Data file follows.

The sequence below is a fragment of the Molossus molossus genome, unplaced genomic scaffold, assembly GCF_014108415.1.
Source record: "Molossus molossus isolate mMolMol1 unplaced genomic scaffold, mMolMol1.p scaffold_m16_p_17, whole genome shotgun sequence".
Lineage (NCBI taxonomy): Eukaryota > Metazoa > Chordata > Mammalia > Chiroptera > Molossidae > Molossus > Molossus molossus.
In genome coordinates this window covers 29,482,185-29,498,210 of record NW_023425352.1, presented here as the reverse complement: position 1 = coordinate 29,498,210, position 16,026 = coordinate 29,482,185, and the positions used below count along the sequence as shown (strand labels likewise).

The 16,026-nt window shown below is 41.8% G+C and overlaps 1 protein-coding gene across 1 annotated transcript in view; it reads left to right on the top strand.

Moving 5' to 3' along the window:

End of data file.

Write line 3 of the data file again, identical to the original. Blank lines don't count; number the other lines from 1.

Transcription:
Lineage (NCBI taxonomy): Eukaryota > Metazoa > Chordata > Mammalia > Chiroptera > Molossidae > Molossus > Molossus molossus.